It’s shocking and heartbreaking to see so many families hurting and I can’t help but contemplate the effects of grief on our current society. Realizing that everyone’s grief journey is different, I do think there are a few things that I have learned on my own journey that I’d like to share.
Some days I just can’t-
look at your pictures,
listen to your voice,
hold your things,
hear your songs…
I’ve been feeling quiet in my spirit. I know it’s because I’m processing so many things all at once: it’s almost been one year since Sarah’s death, trying to parent and support a 14 year old who is also dealing with grief and so much change,
Life goes on, but my heart still hurts. We knew that after the hard past couple of years, that we needed to move forward and take a family trip. Usually family vacations are so fun to plan and there’s so much to look forward too, but when you’re grieving, even vacation planning looses it’s excitement. It becomes one of those things that you know is good for you, but you’re just not feeling it.
I’ve never considered myself to be an “artsy” type. The older I’ve gotten though, the more I value creating and practicing the arts. When I was growing up, my love for sports always came before piano practice. My artwork was always considered average by the art teacher, and I never won a coloring contest or had my picture chosen to represent anything extraordinary. That’s ok. I think early on, I realized that doing something artsy, was more of a blessing for myself than for others.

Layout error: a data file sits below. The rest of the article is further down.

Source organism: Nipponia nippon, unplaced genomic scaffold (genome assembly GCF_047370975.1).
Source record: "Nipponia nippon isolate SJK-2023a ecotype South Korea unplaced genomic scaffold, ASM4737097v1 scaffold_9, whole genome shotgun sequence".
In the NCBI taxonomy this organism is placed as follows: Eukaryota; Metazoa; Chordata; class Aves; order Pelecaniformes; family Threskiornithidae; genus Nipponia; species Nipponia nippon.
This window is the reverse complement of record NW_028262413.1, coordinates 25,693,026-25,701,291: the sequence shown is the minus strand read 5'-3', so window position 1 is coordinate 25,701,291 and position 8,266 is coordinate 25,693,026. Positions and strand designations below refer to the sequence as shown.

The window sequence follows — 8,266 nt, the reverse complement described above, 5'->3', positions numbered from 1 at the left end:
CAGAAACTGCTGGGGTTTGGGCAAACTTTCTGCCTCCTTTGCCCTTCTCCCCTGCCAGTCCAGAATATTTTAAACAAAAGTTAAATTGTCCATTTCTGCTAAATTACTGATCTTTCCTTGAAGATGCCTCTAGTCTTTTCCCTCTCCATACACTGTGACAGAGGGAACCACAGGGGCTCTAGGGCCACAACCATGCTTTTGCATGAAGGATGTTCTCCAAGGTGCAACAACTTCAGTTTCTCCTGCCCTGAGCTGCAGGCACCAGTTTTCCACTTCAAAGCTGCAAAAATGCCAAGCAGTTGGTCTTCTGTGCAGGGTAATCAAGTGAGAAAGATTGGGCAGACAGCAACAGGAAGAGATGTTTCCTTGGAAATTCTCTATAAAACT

The tears came and that’s ok. I needed to let them out. I’m healing, but I’m not healed. Mother’s Day was a reminder that I won’t get what my heart truly longs for until we’re ALL together in heaven.
Because of those songs, I learned some very valuable promises of God and experienced watching the joy on my parents, grandparents, aunts, and uncles faces as we sang about heaven someday.
I’ve been wondering
As I’ve been pondering
The things that you must know
Once you’ve stepped through
Once you break through
To heaven, now your home.
When you’ve watched someone face their own mortality, it truly changes you. I’ve shared before that suddenly what used to be important is no longer important. It’s a quick filter for realizing quickly what is eternal, and what isn’t. I’ve been feeling convicted lately about something.
The glowsticks have become a way for us to symbolize you and the light that you shined. We hope to keep your glow going. Thank you for inspiring us and showing us how one willing heart can have an impact on a whole community of people. We’re excited to formally announce today…..